These cells have the highest energy density of this list at a nominal voltage of 3.7 volts per cell.  They operate in normal temperature ranges and have a relatively low self-discharge rate.

Be cautious here.  There are several Li-Ion batteries which are the same dimensions as the standard sizes that you are used too.  However, they are typically not interchangeable because of Li-Ion batteries have much higher voltage than Alkaline.  The difference may damage your equipment.

Here is a list of standard vs Li-Ion size equivalents:

standard to Li_Ion size chart

The most common size you will see for a rechargeable Li-Ion cell is the 18650.  These cells can usually be replaced with two Lithium CR123A primary cells in a pinch.

There are a number of different Li-Ion battery chemistries that fall into two categories: Protected and Unprotected.


Most commercially available Li-Ion cells have a Lithium Cobalt chemistry and are referred to as ‘ICR’.  They have a protection circuit is attached to the front of the cell and regulates discharge, protects against over-discharge and protects against overcharging.  The protection circuit adds a bit of length to the cell, causing these cells to be referred to as ‘button tops’.

button top batteries


Another Li-Ion chemistry is Lithium Manganese, or IMR.  The IMR chemistry is not as volatile as others and is sold without the protection circuit common to ICR cells, making them ‘unprotected’ – also referred to as ‘flat top’.  These unprotected cells have higher output – sometimes far beyond the nominal 3.7 volts of button tops – which translates to higher performance. Some tactical flashlights recommend or even require unprotected cells such as the NITECORE TM03 or the Nitecore Concept 1 for maximum performance.  When using these batteries look for a flashlight with an integrated voltmeter or protection circuit, as completely draining these cells will permanently damage them.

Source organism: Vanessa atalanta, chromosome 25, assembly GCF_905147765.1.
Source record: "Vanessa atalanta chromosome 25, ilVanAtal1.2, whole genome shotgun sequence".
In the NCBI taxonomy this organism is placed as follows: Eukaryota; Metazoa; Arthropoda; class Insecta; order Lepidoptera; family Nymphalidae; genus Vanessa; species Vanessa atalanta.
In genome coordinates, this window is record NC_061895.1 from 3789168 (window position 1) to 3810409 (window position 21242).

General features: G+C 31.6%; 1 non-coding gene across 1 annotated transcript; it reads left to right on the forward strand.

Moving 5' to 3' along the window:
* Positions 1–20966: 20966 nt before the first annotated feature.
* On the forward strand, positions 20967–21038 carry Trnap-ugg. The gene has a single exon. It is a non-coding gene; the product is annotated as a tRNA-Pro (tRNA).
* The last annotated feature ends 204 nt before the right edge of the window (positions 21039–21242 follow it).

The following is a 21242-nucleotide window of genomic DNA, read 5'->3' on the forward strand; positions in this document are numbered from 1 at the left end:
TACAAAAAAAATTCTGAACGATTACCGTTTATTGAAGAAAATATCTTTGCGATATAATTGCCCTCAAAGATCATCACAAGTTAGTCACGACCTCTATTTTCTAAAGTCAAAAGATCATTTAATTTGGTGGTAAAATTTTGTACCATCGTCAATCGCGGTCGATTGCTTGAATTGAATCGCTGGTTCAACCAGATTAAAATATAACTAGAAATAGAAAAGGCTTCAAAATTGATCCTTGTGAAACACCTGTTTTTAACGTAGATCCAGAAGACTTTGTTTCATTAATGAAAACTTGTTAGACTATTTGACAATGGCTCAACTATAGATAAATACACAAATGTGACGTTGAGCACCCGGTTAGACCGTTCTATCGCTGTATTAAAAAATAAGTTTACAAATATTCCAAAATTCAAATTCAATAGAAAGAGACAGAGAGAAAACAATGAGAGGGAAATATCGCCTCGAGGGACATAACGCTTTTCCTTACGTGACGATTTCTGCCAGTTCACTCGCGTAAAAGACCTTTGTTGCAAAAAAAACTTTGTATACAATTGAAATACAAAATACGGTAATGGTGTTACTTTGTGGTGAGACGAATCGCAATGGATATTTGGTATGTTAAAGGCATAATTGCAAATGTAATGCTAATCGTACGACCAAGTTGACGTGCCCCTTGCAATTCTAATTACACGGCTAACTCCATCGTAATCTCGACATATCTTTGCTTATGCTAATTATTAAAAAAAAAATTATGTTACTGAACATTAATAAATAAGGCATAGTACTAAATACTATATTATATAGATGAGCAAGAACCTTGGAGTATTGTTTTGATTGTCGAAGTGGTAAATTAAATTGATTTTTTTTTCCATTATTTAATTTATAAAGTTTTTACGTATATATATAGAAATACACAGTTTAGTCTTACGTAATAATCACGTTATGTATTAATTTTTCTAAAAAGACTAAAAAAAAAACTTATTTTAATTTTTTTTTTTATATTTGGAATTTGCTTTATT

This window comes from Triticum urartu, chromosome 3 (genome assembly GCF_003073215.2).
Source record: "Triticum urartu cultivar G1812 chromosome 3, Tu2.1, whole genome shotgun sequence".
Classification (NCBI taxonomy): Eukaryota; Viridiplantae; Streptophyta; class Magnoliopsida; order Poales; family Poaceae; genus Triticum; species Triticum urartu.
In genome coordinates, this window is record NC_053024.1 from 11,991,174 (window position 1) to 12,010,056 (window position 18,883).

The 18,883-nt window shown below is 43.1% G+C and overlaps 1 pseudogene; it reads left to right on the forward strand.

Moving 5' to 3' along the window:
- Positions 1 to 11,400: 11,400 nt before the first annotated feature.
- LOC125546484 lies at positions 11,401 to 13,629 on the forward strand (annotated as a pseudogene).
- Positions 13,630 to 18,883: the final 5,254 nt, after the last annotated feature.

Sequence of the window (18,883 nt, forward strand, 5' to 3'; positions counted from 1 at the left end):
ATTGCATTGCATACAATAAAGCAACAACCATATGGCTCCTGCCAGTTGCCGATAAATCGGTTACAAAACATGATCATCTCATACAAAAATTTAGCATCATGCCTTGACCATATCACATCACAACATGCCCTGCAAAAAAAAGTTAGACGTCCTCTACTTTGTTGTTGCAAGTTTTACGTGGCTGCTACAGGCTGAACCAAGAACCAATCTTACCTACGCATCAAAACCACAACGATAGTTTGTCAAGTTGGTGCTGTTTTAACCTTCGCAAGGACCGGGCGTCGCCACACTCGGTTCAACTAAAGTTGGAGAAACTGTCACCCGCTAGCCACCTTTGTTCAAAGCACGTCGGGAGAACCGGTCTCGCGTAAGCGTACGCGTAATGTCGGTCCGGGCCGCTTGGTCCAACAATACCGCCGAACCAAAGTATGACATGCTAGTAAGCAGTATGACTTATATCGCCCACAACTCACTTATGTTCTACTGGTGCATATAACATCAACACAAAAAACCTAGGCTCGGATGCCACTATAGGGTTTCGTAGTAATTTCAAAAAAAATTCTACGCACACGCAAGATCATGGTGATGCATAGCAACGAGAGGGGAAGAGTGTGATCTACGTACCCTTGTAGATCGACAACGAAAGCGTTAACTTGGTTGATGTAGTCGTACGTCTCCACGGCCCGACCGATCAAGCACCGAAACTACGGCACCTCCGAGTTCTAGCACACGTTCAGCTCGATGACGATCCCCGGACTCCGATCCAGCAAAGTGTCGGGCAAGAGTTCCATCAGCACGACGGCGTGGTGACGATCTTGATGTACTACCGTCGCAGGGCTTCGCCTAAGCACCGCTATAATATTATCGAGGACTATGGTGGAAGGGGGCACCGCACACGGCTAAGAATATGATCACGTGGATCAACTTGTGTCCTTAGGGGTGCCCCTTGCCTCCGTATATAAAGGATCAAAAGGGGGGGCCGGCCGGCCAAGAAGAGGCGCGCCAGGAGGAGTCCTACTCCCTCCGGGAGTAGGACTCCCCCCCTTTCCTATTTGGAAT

Li-Ion cells are more volatile than Alkaline or NiMH.  They require a bit more care and feeding than other cells and can easily be damaged or even explode if not charged, discharged or stored properly.  Some flashlights have protection circuits and a charger built right into the unit to manage these details for you. If yours doesn’t then always utilize at high quality smart charger made for Li-Ion cells and be cautious about discharging them too much.

Li-Ion cells need to be stored in an partially charged state to prolong their life.  If they are discharged and stored under three volts per cell they can be ruined and should be discarded.

The higher voltage of rechargeable Li-Ion cells make them a great choice for high use, high drain electronics.  This includes flashlights, phones and cameras that are designed for them. The higher performance does come at a cost.  Li-Ion cells, especially unprotected ones, do require some more attention and knowledge than typical Alkaline or even NiMH batteries for safe handling.

Best Batteries by Cell Type


As you can see the best battery chemistry for your flashlight will be determined by your use.  How much performance do you need?  What size of light do you need?  Does it need to be rechargeable?  Do you need to be able to replace the cells when they are dead?  Are you using this in very cold or hot weather?  All are factors in determining the best battery for your flashlight or even other uses.